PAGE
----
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 INTERNATIONAL EDUCATION AND FOREIGN LANGUAGES Most studies of the need for such personnel have found that U.S. firms ex- pect their overseas business to grow more quickly than domestic business (Kedia and Daniel, 2003; Committee for Economic Development, 2006; Bikson and Law, 1994), increasing demand for people with language and area skills. The firms surveyed by Kedia and Daniel (2003) ranked Asia to be the region of greatest importance to current and future business activi- ties. Europe ranked a little lower, followed by Latin America. Africa and the Middle East were areas of less interest, although the importance of all regions was seen as increasing. A few studies have identified business needs for people proficient in foreign languages. For example, the average number of languages spoken by a U.S. business executive is 1.5; for European executives the figure is 3.9 (Committee for Economic Development, 2006). However, most of the available evidence indicates that U.S. firms’ greatest need is for people with a general awareness of global business and foreign culture that could help them identify and exploit business opportunities abroad. Institutions of Higher Education Understanding higher education’s demand for language and area exper- tise and developing strategies to meet those demands is critically important, because universities and colleges train the next generation of language, area, and international experts. This section addresses university demand (see Chapter 6 for a discussion of the role of Title VI/FH programs in support- ing universities as suppliers of expertise). Welles (2003) found that, between 1992 and 2002, the number of academic positions open in foreign language instruction ranged from 535 to 675 annually. While half of these were tenure-track positions, many of the nontenure-track positions were those emphasizing language acquisition. The demand was greatest for teaching Spanish. Between 1985 and 2002, the number of faculty job openings in Spanish roughly doubled, while openings for French, German, and Russian faculty stagnated or declined. Although the supply of Ph.D.s met demand for Spanish and other Romance languages, these are not the critical languages most needed today. The heavy emphasis on Spanish appears to be shifting somewhat, ac- cording to the Welles (2004) study of postsecondary enrollments in foreign languages (see Table 2-1). College enrollment in language courses is in- creasing, both in terms of absolute numbers and as a percentage of college students (from 7.3 percent in 1980 to 8.6 percent in 2002). Students are increasingly interested in Arabic. Over the four years from 1998 to 2002, enrollment in Arabic classes nearly doubled, although overall enrollment is low compared with other languages. Interest in Chinese is also growing significantly.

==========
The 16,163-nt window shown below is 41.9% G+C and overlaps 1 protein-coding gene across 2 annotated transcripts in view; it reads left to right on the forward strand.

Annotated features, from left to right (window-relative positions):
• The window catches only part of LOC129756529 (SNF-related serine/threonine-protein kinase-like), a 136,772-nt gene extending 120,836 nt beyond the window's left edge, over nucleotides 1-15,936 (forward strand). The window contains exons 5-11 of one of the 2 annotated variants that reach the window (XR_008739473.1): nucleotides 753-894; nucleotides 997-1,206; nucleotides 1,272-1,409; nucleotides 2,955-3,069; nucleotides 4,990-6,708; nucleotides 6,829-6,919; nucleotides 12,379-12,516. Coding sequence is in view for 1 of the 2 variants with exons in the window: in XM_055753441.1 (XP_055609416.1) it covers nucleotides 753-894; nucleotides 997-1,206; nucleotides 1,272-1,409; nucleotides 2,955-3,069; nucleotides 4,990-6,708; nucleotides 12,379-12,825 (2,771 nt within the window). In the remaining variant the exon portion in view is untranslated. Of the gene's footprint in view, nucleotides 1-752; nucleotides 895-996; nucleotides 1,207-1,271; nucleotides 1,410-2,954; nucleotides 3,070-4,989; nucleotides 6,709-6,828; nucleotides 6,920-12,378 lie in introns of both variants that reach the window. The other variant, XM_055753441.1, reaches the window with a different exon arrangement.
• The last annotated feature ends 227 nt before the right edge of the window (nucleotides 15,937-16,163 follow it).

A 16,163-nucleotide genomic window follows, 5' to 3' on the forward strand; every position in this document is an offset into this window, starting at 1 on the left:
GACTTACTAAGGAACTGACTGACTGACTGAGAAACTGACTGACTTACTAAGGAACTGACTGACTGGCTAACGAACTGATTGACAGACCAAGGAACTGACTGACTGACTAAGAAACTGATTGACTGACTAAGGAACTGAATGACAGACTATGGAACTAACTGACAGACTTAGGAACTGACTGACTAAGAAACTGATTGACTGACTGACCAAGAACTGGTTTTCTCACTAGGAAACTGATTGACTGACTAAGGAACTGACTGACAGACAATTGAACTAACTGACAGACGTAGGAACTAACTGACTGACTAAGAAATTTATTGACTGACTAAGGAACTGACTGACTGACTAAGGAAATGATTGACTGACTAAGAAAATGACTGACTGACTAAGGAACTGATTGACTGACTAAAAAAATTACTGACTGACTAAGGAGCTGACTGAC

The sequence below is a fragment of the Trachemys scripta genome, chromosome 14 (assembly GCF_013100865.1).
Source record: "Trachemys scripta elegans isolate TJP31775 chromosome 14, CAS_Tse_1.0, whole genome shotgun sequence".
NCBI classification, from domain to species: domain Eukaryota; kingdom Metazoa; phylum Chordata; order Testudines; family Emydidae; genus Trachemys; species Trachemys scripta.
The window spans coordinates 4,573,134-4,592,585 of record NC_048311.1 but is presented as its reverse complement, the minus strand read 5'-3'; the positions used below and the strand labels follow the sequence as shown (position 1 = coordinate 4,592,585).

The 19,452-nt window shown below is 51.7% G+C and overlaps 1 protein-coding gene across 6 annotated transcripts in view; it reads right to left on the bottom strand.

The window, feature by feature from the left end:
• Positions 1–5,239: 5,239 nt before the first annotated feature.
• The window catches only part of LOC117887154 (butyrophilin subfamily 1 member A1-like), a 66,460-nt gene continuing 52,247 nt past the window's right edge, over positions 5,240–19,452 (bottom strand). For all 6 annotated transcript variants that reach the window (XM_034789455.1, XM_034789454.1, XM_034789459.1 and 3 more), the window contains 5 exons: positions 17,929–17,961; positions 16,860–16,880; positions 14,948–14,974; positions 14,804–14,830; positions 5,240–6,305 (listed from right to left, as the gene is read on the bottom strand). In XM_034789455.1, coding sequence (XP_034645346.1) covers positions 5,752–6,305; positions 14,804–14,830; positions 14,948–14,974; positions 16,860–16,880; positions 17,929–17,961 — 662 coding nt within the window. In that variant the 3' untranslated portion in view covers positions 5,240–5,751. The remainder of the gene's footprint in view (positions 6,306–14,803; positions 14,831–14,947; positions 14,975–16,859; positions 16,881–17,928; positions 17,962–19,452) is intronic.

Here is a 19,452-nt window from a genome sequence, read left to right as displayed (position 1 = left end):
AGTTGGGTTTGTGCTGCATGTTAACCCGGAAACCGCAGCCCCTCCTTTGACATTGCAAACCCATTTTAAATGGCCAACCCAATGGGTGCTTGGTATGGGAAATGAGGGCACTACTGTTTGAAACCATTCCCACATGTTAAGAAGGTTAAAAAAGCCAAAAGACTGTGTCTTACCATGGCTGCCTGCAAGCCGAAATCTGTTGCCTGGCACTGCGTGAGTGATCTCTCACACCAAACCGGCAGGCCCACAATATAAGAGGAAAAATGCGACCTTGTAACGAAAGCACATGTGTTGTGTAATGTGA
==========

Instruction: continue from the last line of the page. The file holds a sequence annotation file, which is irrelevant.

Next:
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 FOREIGN LANGUAGE, AREA, AND INTERNATIONAL EXPERTISE TABLE 2-1 Foreign Language Enrollments in Selected Languages in U.S. Institutions of Higher Education, 1998 and 2002 Percentage Percentage of Overall 1998 2002 Change, 2002 Language Language Enrollment Enrollment 1998-2002 Enrollment Spanish 656,590 746,267 13.7 53.4 French 199,064 201,979 1.5 14.5 German 89,020 91,100 2.3 6.5 Italian 49,287 63,899 29.6 4.6 Japanese 43,141 52,238 21.1 3.7 Chinese 28,456 34,153 20.0 2.4 Russian 23,791 23,921 .5 1.7 Arabic 5,505 10,584 92.3 .8 SOURCE: Welles (2004). Universities need more instructors in Arabic, Chinese, and other critical languages to meet growing student interest. Welles (2003) suggests that uni- versities are not producing enough Arabic Ph.D.s (only 6 in 2001) to meet future demands. Betteridge assessed the availability of Arabic language and area studies faculty through a 2003 study of the membership of the Middle East Studies Association (MESA).6 Between 1991 and 2002, the member- ship of MESA grew only slightly, from 2,375 to 2,572, and the percentage of members who were full professors declined. MESA faculty were older than average, and there was some indication that retirees were not being replaced. During this period, 20 percent of MESA members were students. The study suggests that student interest in teaching Arabic at the university level was decreasing because of a perceived lack of prestige and rewards for language faculty. Instead, students were more interested in Middle Eastern politics and economics. These challenges in the field of Arabic and Middle East studies illumi- nate a second problem that hinders the potential of universities to supply international and language expertise. Although there is robust demand for faculty in foreign languages and area studies, universities are increasingly relying on graduate assistants, part-time instructors, and adjunct faculty to meet this demand, particularly for language teaching. In 1998, the Modern Language Association warned, on the basis of results of job placement surveys, that “if present employment patterns continue fewer than half the 6 There has not been a systematic review of area studies needs across world areas since a study published in 1991 by NCASA (National Council of Area Studies Associations) based on data collected in the 1980s.